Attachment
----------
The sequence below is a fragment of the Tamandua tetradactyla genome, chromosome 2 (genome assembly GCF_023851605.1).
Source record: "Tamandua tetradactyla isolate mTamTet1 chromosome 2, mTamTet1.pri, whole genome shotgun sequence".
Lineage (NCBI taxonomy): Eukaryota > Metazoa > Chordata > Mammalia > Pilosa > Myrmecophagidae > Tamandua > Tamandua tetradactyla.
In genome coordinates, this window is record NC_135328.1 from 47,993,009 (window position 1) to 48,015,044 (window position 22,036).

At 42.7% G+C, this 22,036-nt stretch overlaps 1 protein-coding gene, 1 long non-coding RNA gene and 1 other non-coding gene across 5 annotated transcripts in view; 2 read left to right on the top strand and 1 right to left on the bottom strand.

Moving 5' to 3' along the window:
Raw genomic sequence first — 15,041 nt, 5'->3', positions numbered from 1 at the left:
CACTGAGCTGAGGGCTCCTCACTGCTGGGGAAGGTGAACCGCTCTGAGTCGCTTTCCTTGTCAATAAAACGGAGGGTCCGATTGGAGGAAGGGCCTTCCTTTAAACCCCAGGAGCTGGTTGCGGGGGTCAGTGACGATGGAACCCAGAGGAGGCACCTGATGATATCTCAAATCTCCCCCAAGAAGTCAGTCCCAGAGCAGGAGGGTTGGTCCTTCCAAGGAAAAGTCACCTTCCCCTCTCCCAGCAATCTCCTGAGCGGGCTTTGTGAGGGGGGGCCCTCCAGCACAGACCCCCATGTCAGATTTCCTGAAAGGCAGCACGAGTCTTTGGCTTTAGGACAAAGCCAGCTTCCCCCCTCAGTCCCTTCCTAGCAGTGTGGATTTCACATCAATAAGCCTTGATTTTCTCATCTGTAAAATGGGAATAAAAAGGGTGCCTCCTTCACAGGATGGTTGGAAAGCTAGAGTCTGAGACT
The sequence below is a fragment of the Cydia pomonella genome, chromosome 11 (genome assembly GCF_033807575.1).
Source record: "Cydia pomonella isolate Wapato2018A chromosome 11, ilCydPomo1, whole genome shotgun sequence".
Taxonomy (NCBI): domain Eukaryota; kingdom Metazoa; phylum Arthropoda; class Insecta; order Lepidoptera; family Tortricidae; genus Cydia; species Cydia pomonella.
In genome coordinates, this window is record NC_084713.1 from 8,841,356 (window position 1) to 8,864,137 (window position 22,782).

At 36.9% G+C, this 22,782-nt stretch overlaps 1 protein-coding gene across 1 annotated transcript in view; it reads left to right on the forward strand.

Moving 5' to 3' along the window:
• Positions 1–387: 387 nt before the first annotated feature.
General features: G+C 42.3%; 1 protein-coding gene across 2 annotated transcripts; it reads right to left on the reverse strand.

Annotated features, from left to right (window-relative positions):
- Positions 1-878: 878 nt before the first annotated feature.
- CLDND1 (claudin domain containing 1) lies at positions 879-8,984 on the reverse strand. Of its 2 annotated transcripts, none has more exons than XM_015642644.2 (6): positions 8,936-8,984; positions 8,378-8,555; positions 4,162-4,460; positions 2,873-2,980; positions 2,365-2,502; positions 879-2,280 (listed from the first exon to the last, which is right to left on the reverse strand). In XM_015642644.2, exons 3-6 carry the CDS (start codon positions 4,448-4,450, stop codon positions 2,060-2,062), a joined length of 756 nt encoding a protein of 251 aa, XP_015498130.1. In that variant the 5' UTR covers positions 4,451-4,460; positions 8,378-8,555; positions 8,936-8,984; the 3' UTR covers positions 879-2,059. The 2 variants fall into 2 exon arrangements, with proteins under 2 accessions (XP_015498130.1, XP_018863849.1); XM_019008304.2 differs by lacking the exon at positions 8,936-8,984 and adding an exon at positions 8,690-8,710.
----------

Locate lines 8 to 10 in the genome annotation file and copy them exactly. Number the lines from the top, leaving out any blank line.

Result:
CACTGAGCTGAGGGCTCCTCACTGCTGGGGAAGGTGAACCGCTCTGAGTCGCTTTCCTTGTCAATAAAACGGAGGGTCCGATTGGAGGAAGGGCCTTCCTTTAAACCCCAGGAGCTGGTTGCGGGGGTCAGTGACGATGGAACCCAGAGGAGGCACCTGATGATATCTCAAATCTCCCCCAAGAAGTCAGTCCCAGAGCAGGAGGGTTGGTCCTTCCAAGGAAAAGTCACCTTCCCCTCTCCCAGCAATCTCCTGAGCGGGCTTTGTGAGGGGGGGCCCTCCAGCACAGACCCCCATGTCAGATTTCCTGAAAGGCAGCACGAGTCTTTGGCTTTAGGACAAAGCCAGCTTCCCCCCTCAGTCCCTTCCTAGCAGTGTGGATTTCACATCAATAAGCCTTGATTTTCTCATCTGTAAAATGGGAATAAAAAGGGTGCCTCCTTCACAGGATGGTTGGAAAGCTAGAGTCTGAGACT
The sequence below is a fragment of the Cydia pomonella genome, chromosome 11 (genome assembly GCF_033807575.1).
Source record: "Cydia pomonella isolate Wapato2018A chromosome 11, ilCydPomo1, whole genome shotgun sequence".